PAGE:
High school7946.88857.916752.0
Above high school2112.43623.75717.8
Employment <0.01
Blue-collar workers8751.54730.913441.7
White-collar workers2112.42818.44915.3
No income2615.43925.76520.3
Type of cigarette used
Standard cigarette16094.714595.430595.00.77
Rolling tobacco21.
Bamboo water pipe169.51912.53510.90.38
Number of cigarettes/day 0.05
Age (years)4031–4937.529–51.53930–500.73
Number of cigarettes/day137–2013.810–2013.47–200.27
Table 2. History of smoking cessation.
Table 2. History of smoking cessation.
CharacteristicLiving Place p-Value
Tried to quit smoking before contacting QUITLINE service 0.62
Attempted to quit in the last 12 months 0.74
Total number of cigarettes smoked after attempting to quit 0.83
1–5 cigarettes1612.01814.63413.3
More than 5 cigarettes1410.51310.62710.6
Methods used to quit smoking
Direct counseling10.821.631.20.52
Nicotine replacement therapy21.532.452.00.59
Using non-nicotine gum96.8129.8218.20.38
Use medicine (Bupropion/Varenicline)64.564.9124.70.89
Not using any method86.064.9145.50.69
Duration of smoking abstinence (months)0.20.06––120.270.07–120.55
Table 3. Attempts to quit smoking.
Table 3. Attempts to quit smoking.
CharacteristicLiving Place p-Value
Planning to quit in the coming years
Quitting confidence
Not completely confident12589.911291.823790.80.60
Completely confident1410.1108.2249.2
Received support from
Relatives, friends8565.97565.216065.60.91
Reasons for smoking relapse
Feeling uncomfortable6953.96456.113355.00.73
People around smoking8566.96960.515463.90.30
Stress at work4232.85145.19338.60.05
Weight gain53.932.683.30.58
Quit smoking confidence (score)
SD: Standard Deviation.
Table 4. Associated factors with quitting attempts and quitting confidence.
Table 4. Associated factors with quitting attempts and quitting confidence.
CharacteristicCompletely Confident of QuittingQuit Smoking Confidence (Score)Planning to Quit in the Coming Years
OR95% CICoef.95% CIOR95% CI
Quitting confidence (score) 1.30 **1.04, 1.62
Age1.05 ***1.02, 1.090.04 ***0.02, 0.07
Marital status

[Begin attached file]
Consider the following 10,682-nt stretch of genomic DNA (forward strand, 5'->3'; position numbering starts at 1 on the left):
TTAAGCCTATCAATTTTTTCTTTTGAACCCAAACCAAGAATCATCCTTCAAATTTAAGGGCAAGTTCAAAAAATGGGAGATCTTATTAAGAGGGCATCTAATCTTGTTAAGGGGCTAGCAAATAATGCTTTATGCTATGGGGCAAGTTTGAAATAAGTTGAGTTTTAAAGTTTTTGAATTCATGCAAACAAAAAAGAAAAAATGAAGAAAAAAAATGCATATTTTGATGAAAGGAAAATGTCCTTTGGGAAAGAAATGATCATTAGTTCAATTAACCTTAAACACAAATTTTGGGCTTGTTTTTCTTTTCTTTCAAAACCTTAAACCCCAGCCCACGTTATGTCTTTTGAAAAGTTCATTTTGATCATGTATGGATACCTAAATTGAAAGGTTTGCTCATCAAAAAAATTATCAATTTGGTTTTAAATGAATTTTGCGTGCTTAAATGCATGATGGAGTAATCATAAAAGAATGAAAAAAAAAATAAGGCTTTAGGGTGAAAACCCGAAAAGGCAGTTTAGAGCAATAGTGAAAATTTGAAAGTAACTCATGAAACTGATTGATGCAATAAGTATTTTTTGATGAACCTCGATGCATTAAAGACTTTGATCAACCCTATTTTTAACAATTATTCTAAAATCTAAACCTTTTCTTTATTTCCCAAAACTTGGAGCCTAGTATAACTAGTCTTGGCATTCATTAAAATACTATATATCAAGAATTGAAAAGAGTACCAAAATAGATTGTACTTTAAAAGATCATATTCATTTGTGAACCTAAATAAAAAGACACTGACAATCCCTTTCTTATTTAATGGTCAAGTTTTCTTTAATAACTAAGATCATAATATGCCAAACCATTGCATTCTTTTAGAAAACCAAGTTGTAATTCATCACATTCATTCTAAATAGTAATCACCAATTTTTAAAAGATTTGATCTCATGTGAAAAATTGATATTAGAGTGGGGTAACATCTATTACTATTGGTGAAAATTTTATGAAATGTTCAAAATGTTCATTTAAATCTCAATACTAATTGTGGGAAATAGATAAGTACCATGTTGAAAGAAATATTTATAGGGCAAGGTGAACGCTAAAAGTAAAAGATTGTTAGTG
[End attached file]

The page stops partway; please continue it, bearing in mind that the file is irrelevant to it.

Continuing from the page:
Singleref ref
Married0.410.11, 1.52−0.67−1.53, 0.19
Below high schoolref ref
Above high school0.370.08, 1.69 4.550.56, 37.01
Living area
Rural ref
Urban 0.450.15, 1.36
Tried to quit smoking before contacting QUITLINE service
Yes0.360.08, 1.62
Number of cigarettes per day0.94 **0.89, <1.00−0.03 **−0.06, <−0.00
Attempted to quit last year
No ref
Yes 0.80 **0.01, 1.58
*** p < 0.01, ** p < 0.05.

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Ngo, C.Q.; Chiu, R.G.; Chu, H.T.; Vu, G.V.; Nguyen, Q.N.; Nguyen, L.H.; Tran, T.T.; Nguyen, C.T.; Tran, B.X.; Latkin, C.A.; et al. Correlated Factors with Quitting Attempts Among Male Smokers in Vietnam: A QUITLINE-Based Survey. Int. J. Environ. Res. Public Health 2019, 16, 84.

AMA Style

Ngo CQ, Chiu RG, Chu HT, Vu GV, Nguyen QN, Nguyen LH, Tran TT, Nguyen CT, Tran BX, Latkin CA, et al. Correlated Factors with Quitting Attempts Among Male Smokers in Vietnam: A QUITLINE-Based Survey. International Journal of Environmental Research and Public Health. 2019; 16(1):84.

Chicago/Turabian Style

Ngo, Chau Quy, Ryan G. Chiu, Hanh Thi Chu, Giap Van Vu, Quang Nhat Nguyen, Long Hoang Nguyen, Tung Thanh Tran, Cuong Tat Nguyen, Bach Xuan Tran, Carl A. Latkin, and et al. 2019. "Correlated Factors with Quitting Attempts Among Male Smokers in Vietnam: A QUITLINE-Based Survey" International Journal of Environmental Research and Public Health 16, no. 1: 84.